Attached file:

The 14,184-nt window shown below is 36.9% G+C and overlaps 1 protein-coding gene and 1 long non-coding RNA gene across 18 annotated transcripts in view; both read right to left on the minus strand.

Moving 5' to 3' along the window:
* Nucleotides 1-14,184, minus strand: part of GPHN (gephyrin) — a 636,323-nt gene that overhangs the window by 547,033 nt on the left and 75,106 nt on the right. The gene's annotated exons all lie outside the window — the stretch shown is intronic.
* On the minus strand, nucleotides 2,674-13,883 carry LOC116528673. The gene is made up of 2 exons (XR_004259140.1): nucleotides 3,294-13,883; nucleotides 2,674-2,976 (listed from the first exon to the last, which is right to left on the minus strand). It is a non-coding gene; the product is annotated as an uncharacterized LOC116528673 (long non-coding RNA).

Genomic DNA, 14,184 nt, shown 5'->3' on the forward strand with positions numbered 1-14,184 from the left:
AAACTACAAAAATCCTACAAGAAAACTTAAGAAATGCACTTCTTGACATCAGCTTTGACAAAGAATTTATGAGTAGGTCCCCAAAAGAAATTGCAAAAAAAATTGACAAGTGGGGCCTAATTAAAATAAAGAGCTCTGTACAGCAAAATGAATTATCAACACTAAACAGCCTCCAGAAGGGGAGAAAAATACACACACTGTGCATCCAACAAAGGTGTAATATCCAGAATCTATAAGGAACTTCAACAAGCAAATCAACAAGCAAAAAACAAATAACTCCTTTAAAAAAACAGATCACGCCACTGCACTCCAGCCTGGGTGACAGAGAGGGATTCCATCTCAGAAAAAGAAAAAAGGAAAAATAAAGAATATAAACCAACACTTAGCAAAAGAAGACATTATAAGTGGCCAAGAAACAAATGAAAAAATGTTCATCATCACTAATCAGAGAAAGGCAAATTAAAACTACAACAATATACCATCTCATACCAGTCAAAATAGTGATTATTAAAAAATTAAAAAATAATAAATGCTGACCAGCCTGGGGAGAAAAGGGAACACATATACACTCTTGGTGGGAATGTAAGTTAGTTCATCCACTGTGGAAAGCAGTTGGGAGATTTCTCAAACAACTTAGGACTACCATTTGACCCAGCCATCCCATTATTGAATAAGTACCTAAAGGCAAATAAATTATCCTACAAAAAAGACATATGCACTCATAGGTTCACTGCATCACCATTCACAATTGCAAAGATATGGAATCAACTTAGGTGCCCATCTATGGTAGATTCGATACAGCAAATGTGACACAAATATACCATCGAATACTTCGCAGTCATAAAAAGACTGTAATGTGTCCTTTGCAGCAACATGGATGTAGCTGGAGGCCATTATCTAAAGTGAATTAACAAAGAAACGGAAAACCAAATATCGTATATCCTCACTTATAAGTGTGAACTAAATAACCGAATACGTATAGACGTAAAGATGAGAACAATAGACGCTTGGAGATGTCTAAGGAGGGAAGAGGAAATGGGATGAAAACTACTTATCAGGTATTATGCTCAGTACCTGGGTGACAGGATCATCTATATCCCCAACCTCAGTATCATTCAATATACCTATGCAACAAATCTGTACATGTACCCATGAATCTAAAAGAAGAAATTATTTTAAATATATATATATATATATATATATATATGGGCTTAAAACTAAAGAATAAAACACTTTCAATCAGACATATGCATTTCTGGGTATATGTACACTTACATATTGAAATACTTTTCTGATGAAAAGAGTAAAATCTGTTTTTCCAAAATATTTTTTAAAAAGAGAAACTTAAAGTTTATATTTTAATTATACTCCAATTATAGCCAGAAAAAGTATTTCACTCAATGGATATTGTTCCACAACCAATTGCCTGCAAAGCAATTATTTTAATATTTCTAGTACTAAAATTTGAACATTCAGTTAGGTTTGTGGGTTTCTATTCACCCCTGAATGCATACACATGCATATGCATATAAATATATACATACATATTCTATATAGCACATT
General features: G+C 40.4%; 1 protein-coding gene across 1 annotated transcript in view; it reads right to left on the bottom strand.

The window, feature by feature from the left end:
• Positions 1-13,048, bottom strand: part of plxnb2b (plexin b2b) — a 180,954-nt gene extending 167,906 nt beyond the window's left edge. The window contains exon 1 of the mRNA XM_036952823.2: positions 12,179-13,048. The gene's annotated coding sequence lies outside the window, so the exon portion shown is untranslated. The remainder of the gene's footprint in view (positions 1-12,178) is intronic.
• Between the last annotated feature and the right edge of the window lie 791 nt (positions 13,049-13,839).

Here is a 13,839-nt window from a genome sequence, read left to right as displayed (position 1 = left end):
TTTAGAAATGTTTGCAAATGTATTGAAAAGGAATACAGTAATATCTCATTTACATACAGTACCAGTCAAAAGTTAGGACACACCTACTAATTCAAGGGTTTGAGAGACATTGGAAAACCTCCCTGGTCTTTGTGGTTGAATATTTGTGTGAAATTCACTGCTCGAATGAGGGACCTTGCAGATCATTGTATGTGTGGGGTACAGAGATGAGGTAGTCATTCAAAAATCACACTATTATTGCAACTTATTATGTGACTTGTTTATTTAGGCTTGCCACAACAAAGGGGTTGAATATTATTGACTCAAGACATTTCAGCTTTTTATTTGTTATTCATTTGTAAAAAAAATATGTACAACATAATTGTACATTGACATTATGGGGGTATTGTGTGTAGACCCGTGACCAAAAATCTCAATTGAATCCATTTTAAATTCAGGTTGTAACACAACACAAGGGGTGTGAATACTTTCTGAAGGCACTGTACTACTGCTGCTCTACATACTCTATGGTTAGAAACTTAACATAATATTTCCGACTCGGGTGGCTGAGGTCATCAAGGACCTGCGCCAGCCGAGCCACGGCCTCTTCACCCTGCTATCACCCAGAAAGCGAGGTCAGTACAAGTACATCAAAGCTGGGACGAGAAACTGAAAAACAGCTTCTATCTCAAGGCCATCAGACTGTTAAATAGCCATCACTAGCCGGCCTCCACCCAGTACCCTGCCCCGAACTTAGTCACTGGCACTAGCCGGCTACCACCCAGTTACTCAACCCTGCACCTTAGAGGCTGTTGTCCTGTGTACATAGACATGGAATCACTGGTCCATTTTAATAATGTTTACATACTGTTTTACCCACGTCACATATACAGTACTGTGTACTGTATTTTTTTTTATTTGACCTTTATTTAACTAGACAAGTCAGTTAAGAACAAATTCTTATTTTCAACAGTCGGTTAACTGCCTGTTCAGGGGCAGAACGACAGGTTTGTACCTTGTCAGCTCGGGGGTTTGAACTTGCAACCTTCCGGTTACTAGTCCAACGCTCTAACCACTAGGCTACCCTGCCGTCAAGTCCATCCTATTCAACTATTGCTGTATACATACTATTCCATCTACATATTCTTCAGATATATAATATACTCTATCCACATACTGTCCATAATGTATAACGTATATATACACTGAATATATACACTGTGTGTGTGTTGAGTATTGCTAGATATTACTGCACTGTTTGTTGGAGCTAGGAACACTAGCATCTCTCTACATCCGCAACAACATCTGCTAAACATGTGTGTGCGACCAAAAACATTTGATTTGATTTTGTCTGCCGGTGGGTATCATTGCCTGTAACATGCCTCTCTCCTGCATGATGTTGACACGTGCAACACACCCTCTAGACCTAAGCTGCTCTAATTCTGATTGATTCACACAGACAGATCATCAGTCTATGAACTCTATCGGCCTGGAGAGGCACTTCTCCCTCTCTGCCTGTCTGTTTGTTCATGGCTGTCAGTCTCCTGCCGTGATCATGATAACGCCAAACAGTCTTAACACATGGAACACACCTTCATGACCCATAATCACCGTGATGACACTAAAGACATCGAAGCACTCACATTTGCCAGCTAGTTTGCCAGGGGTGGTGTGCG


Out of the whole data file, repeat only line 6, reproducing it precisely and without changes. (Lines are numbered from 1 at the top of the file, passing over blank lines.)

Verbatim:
AAACTACAAAAATCCTACAAGAAAACTTAAGAAATGCACTTCTTGACATCAGCTTTGACAAAGAATTTATGAGTAGGTCCCCAAAAGAAATTGCAAAAAAAATTGACAAGTGGGGCCTAATTAAAATAAAGAGCTCTGTACAGCAAAATGAATTATCAACACTAAACAGCCTCCAGAAGGGGAGAAAAATACACACACTGTGCATCCAACAAAGGTGTAATATCCAGAATCTATAAGGAACTTCAACAAGCAAATCAACAAGCAAAAAACAAATAACTCCTTTAAAAAAACAGATCACGCCACTGCACTCCAGCCTGGGTGACAGAGAGGGATTCCATCTCAGAAAAAGAAAAAAGGAAAAATAAAGAATATAAACCAACACTTAGCAAAAGAAGACATTATAAGTGGCCAAGAAACAAATGAAAAAATGTTCATCATCACTAATCAGAGAAAGGCAAATTAAAACTACAACAATATACCATCTCATACCAGTCAAAATAGTGATTATTAAAAAATTAAAAAATAATAAATGCTGACCAGCCTGGGGAGAAAAGGGAACACATATACACTCTTGGTGGGAATGTAAGTTAGTTCATCCACTGTGGAAAGCAGTTGGGAGATTTCTCAAACAACTTAGGACTACCATTTGACCCAGCCATCCCATTATTGAATAAGTACCTAAAGGCAAATAAATTATCCTACAAAAAAGACATATGCACTCATAGGTTCACTGCATCACCATTCACAATTGCAAAGATATGGAATCAACTTAGGTGCCCATCTATGGTAGATTCGATACAGCAAATGTGACACAAATATACCATCGAATACTTCGCAGTCATAAAAAGACTGTAATGTGTCCTTTGCAGCAACATGGATGTAGCTGGAGGCCATTATCTAAAGTGAATTAACAAAGAAACGGAAAACCAAATATCGTATATCCTCACTTATAAGTGTGAACTAAATAACCGAATACGTATAGACGTAAAGATGAGAACAATAGACGCTTGGAGATGTCTAAGGAGGGAAGAGGAAATGGGATGAAAACTACTTATCAGGTATTATGCTCAGTACCTGGGTGACAGGATCATCTATATCCCCAACCTCAGTATCATTCAATATACCTATGCAACAAATCTGTACATGTACCCATGAATCTAAAAGAAGAAATTATTTTAAATATATATATATATATATATATATATATGGGCTTAAAACTAAAGAATAAAACACTTTCAATCAGACATATGCATTTCTGGGTATATGTACACTTACATATTGAAATACTTTTCTGATGAAAAGAGTAAAATCTGTTTTTCCAAAATATTTTTTAAAAAGAGAAACTTAAAGTTTATATTTTAATTATACTCCAATTATAGCCAGAAAAAGTATTTCACTCAATGGATATTGTTCCACAACCAATTGCCTGCAAAGCAATTATTTTAATATTTCTAGTACTAAAATTTGAACATTCAGTTAGGTTTGTGGGTTTCTATTCACCCCTGAATGCATACACATGCATATGCATATAAATATATACATACATATTCTATATAGCACATT